Determining how students are thinking in a timely manner with enough foresight to adjust instruction is difficult in practice. Giving quality feedback takes time, and between Thanksgiving and Holiday Break, “time” is the ugliest of four-letter words. Adding simple-to-implement formative assessments like “Gots and Needs” helps students by increasing their metacognition (“What did I “get” today? What do I “need?”), giving them another point of contact with the  material (putting it on the sticky note), and contributing to their feelings of “belonging” to a classroom of active learners (“Others “got” or “needed” the same things I did!”).

The Trials:

I wouldn’t send you into the trenches without a research-backed, workshop-utilized strategy that I have personally used. Here are a few ways I’ve managed to wreck and reconcile “Gots and Needs” in my classroom.

  1. Two sticky notes per student: putting them on one seemed to save paper but ended up being a sorting nightmare because I couldn’t effectively separate them.
  2. One folder per class, separate each classes’ sticky notes. I tried to put all “Gots” and “Needs” for all three sections of general biology up at one time and visit it at the end of the day. This failed miserably because I couldn’t tell if students “Got” things overall…or if it was one class…or if a whole class “Needed” something or just a few students across different classes. Save the headache: separate folders, separate posters, separate classes.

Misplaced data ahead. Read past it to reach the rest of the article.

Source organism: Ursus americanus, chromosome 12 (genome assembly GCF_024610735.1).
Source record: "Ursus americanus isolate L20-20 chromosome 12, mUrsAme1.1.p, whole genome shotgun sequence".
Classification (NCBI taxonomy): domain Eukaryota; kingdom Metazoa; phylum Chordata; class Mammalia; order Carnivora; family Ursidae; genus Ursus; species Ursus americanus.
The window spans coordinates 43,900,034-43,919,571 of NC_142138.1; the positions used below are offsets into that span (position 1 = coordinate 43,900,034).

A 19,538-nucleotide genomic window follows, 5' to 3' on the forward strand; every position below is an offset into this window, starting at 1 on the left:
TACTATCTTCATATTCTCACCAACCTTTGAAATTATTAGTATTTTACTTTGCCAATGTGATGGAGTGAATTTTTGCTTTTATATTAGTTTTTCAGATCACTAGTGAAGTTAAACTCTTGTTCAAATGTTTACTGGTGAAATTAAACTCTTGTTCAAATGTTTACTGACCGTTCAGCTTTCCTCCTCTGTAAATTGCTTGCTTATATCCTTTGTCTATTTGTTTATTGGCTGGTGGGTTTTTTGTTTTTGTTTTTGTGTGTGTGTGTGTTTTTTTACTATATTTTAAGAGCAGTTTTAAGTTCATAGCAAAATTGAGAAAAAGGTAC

3. No names: really. Students are more likely to write candidly and honestly when they know you aren’t going to punish them for their candor. Swallow the anxiety, recycle the snarky statements (if you get them), and enjoy the positive feedback knowing that it wasn’t coerced. The first time I did this was terrifying, but it has been both confidence-boosting and humbling to see more realistic feedback. Re-wording a frustrated student response into a best-intentioned “Need” and reading it out loud to the class can go a long way into building relationships with students who normally feel marginalized.

Short and Sweet:

“Gots and Needs,” took the place of using a “Ticket out the door” for my classroom because it’s easier to implement. Instead of having a stack of responses to grade every day, I now have a poster of sticky notes that are succinct and require almost no grading time. Feedback is automatic and takes place the next day without having to spend any additional teacher time, other than what it takes to peel the sticky notes off the wall and sorting them. Because of this strategy, student participation in formative assessment has increased dramatically and student metacognition is boosted. When a lesson is successful, “Gots” are focused around a central theme and “Needs” vary. Using this method helps to adjust pacing without major overhauling of your instructional day.

If you have any questions, comments, or suggestions please feel free to email me at bdixon@rocklinacademy.org.

Links:

BSCS: http://www.bscs.org/about

NSTA/NCATE Knowledge Base Supporting  2012 Standards: http://www.nsta.org/pd/ncate/docs/KnowledgeBaseSupporting2012Standards.pdf

EPA: http://www.epa.gov/osw/conserve/materials/paper/faqs.htm#staples

Citations:

Atkin, J. M (2002). Using assessment to help students learn. In R. W. Bybee (Ed), Learning science and the science of learning. (pp. 97-104), Arlington, VA: NSTA Press.

National Science Teachers Association (NSTA). 2012.NSTA Standards for Science Teacher Preparation.

National Research Council. (1996). National science education standards. Washington, D.C.: National Academy Press.

National Research Council. (2000). Inquiry and the national science education standards. Washington, D.C.: National Academy Press

Written by Bethany Dixon

Bethany Dixon is a science teacher at Western Sierra Collegiate Academy, is a CSTA Publications Committee Member, and is a member of CSTA.